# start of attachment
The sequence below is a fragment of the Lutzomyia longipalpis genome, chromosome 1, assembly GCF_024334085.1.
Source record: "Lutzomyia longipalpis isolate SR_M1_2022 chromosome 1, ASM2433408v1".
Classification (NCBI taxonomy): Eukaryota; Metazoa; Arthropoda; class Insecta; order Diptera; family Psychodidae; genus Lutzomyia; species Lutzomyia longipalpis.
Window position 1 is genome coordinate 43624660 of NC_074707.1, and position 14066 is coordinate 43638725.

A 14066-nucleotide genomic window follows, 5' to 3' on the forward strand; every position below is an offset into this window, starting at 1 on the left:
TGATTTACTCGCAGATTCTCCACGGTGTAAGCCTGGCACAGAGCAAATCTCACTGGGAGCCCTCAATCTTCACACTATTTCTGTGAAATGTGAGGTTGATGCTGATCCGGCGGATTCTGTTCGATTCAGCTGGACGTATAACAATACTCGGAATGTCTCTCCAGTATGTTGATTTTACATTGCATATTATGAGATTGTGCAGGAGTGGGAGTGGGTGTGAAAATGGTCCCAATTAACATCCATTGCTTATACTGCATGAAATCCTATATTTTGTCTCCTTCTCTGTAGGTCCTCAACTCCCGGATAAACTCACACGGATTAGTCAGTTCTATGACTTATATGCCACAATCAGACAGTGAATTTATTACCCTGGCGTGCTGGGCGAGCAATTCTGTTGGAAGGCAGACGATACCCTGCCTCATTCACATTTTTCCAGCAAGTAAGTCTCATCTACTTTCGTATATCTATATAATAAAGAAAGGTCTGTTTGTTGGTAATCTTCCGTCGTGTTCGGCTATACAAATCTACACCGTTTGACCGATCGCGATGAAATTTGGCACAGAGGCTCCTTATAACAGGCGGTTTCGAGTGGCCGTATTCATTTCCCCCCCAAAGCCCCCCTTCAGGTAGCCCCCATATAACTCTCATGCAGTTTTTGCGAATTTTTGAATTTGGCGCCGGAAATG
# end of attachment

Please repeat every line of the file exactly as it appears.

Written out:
The sequence below is a fragment of the Lutzomyia longipalpis genome, chromosome 1, assembly GCF_024334085.1.
Source record: "Lutzomyia longipalpis isolate SR_M1_2022 chromosome 1, ASM2433408v1".
Classification (NCBI taxonomy): Eukaryota; Metazoa; Arthropoda; class Insecta; order Diptera; family Psychodidae; genus Lutzomyia; species Lutzomyia longipalpis.
Window position 1 is genome coordinate 43624660 of NC_074707.1, and position 14066 is coordinate 43638725.

A 14066-nucleotide genomic window follows, 5' to 3' on the forward strand; every position below is an offset into this window, starting at 1 on the left:
TGATTTACTCGCAGATTCTCCACGGTGTAAGCCTGGCACAGAGCAAATCTCACTGGGAGCCCTCAATCTTCACACTATTTCTGTGAAATGTGAGGTTGATGCTGATCCGGCGGATTCTGTTCGATTCAGCTGGACGTATAACAATACTCGGAATGTCTCTCCAGTATGTTGATTTTACATTGCATATTATGAGATTGTGCAGGAGTGGGAGTGGGTGTGAAAATGGTCCCAATTAACATCCATTGCTTATACTGCATGAAATCCTATATTTTGTCTCCTTCTCTGTAGGTCCTCAACTCCCGGATAAACTCACACGGATTAGTCAGTTCTATGACTTATATGCCACAATCAGACAGTGAATTTATTACCCTGGCGTGCTGGGCGAGCAATTCTGTTGGAAGGCAGACGATACCCTGCCTCATTCACATTTTTCCAGCAAGTAAGTCTCATCTACTTTCGTATATCTATATAATAAAGAAAGGTCTGTTTGTTGGTAATCTTCCGTCGTGTTCGGCTATACAAATCTACACCGTTTGACCGATCGCGATGAAATTTGGCACAGAGGCTCCTTATAACAGGCGGTTTCGAGTGGCCGTATTCATTTCCCCCCCAAAGCCCCCCTTCAGGTAGCCCCCATATAACTCTCATGCAGTTTTTGCGAATTTTTGAATTTGGCGCCGGAAATG